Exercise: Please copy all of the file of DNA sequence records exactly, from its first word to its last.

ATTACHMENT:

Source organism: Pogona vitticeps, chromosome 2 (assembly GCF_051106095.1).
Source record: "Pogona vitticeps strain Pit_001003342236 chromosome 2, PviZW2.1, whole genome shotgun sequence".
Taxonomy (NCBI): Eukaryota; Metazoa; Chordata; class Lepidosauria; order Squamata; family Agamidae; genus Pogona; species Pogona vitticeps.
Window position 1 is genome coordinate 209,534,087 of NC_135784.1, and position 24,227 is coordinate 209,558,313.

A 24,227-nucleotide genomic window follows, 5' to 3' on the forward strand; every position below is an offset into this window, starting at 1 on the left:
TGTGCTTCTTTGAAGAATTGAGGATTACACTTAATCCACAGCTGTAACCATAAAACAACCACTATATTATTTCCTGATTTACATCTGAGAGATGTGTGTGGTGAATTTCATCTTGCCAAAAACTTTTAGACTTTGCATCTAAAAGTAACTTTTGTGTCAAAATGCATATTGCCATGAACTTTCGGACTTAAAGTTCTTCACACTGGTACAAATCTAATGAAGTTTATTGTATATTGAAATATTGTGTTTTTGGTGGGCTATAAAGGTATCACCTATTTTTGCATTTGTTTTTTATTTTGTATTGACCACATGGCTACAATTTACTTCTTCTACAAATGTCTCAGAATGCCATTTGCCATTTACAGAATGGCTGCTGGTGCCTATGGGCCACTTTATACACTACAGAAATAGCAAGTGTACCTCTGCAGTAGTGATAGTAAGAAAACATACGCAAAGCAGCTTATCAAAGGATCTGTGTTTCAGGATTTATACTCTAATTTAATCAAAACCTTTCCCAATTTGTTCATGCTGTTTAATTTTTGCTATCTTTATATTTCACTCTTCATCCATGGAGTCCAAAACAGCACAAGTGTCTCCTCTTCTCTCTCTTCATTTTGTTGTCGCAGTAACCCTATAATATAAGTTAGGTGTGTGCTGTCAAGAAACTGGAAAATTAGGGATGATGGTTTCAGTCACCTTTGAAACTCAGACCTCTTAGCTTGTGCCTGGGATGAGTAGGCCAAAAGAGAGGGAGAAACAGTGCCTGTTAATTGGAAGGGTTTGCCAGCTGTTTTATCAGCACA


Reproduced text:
Source organism: Pogona vitticeps, chromosome 2 (assembly GCF_051106095.1).
Source record: "Pogona vitticeps strain Pit_001003342236 chromosome 2, PviZW2.1, whole genome shotgun sequence".
Taxonomy (NCBI): Eukaryota; Metazoa; Chordata; class Lepidosauria; order Squamata; family Agamidae; genus Pogona; species Pogona vitticeps.
Window position 1 is genome coordinate 209,534,087 of NC_135784.1, and position 24,227 is coordinate 209,558,313.

A 24,227-nucleotide genomic window follows, 5' to 3' on the forward strand; every position below is an offset into this window, starting at 1 on the left:
TGTGCTTCTTTGAAGAATTGAGGATTACACTTAATCCACAGCTGTAACCATAAAACAACCACTATATTATTTCCTGATTTACATCTGAGAGATGTGTGTGGTGAATTTCATCTTGCCAAAAACTTTTAGACTTTGCATCTAAAAGTAACTTTTGTGTCAAAATGCATATTGCCATGAACTTTCGGACTTAAAGTTCTTCACACTGGTACAAATCTAATGAAGTTTATTGTATATTGAAATATTGTGTTTTTGGTGGGCTATAAAGGTATCACCTATTTTTGCATTTGTTTTTTATTTTGTATTGACCACATGGCTACAATTTACTTCTTCTACAAATGTCTCAGAATGCCATTTGCCATTTACAGAATGGCTGCTGGTGCCTATGGGCCACTTTATACACTACAGAAATAGCAAGTGTACCTCTGCAGTAGTGATAGTAAGAAAACATACGCAAAGCAGCTTATCAAAGGATCTGTGTTTCAGGATTTATACTCTAATTTAATCAAAACCTTTCCCAATTTGTTCATGCTGTTTAATTTTTGCTATCTTTATATTTCACTCTTCATCCATGGAGTCCAAAACAGCACAAGTGTCTCCTCTTCTCTCTCTTCATTTTGTTGTCGCAGTAACCCTATAATATAAGTTAGGTGTGTGCTGTCAAGAAACTGGAAAATTAGGGATGATGGTTTCAGTCACCTTTGAAACTCAGACCTCTTAGCTTGTGCCTGGGATGAGTAGGCCAAAAGAGAGGGAGAAACAGTGCCTGTTAATTGGAAGGGTTTGCCAGCTGTTTTATCAGCACA